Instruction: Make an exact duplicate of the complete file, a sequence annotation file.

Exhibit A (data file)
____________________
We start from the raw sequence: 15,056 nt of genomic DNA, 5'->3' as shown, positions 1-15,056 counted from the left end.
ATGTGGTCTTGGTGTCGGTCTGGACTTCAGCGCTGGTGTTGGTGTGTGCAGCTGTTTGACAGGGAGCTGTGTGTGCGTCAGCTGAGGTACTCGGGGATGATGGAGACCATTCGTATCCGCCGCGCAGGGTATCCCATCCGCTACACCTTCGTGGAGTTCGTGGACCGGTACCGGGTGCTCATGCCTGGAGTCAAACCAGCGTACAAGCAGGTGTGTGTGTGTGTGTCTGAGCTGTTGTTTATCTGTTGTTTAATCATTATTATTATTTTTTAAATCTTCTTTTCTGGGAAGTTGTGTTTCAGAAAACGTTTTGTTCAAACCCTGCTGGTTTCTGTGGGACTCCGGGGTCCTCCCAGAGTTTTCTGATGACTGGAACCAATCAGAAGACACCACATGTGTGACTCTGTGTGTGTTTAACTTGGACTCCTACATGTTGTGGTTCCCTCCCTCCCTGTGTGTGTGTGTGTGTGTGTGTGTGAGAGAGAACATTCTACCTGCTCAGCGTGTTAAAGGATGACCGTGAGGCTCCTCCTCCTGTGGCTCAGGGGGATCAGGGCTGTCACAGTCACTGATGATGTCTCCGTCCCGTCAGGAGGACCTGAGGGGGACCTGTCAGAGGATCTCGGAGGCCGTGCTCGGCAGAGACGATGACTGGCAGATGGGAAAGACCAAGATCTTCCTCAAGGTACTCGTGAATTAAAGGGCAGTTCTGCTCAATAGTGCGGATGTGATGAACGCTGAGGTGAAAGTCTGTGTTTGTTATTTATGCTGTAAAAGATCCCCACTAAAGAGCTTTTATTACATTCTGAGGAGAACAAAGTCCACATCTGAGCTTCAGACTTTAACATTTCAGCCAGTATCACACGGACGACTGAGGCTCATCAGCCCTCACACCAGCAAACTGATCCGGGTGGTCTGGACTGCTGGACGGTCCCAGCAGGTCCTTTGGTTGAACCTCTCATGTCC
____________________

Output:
We start from the raw sequence: 15,056 nt of genomic DNA, 5'->3' as shown, positions 1-15,056 counted from the left end.
ATGTGGTCTTGGTGTCGGTCTGGACTTCAGCGCTGGTGTTGGTGTGTGCAGCTGTTTGACAGGGAGCTGTGTGTGCGTCAGCTGAGGTACTCGGGGATGATGGAGACCATTCGTATCCGCCGCGCAGGGTATCCCATCCGCTACACCTTCGTGGAGTTCGTGGACCGGTACCGGGTGCTCATGCCTGGAGTCAAACCAGCGTACAAGCAGGTGTGTGTGTGTGTGTCTGAGCTGTTGTTTATCTGTTGTTTAATCATTATTATTATTTTTTAAATCTTCTTTTCTGGGAAGTTGTGTTTCAGAAAACGTTTTGTTCAAACCCTGCTGGTTTCTGTGGGACTCCGGGGTCCTCCCAGAGTTTTCTGATGACTGGAACCAATCAGAAGACACCACATGTGTGACTCTGTGTGTGTTTAACTTGGACTCCTACATGTTGTGGTTCCCTCCCTCCCTGTGTGTGTGTGTGTGTGTGTGTGTGAGAGAGAACATTCTACCTGCTCAGCGTGTTAAAGGATGACCGTGAGGCTCCTCCTCCTGTGGCTCAGGGGGATCAGGGCTGTCACAGTCACTGATGATGTCTCCGTCCCGTCAGGAGGACCTGAGGGGGACCTGTCAGAGGATCTCGGAGGCCGTGCTCGGCAGAGACGATGACTGGCAGATGGGAAAGACCAAGATCTTCCTCAAGGTACTCGTGAATTAAAGGGCAGTTCTGCTCAATAGTGCGGATGTGATGAACGCTGAGGTGAAAGTCTGTGTTTGTTATTTATGCTGTAAAAGATCCCCACTAAAGAGCTTTTATTACATTCTGAGGAGAACAAAGTCCACATCTGAGCTTCAGACTTTAACATTTCAGCCAGTATCACACGGACGACTGAGGCTCATCAGCCCTCACACCAGCAAACTGATCCGGGTGGTCTGGACTGCTGGACGGTCCCAGCAGGTCCTTTGGTTGAACCTCTCATGTCC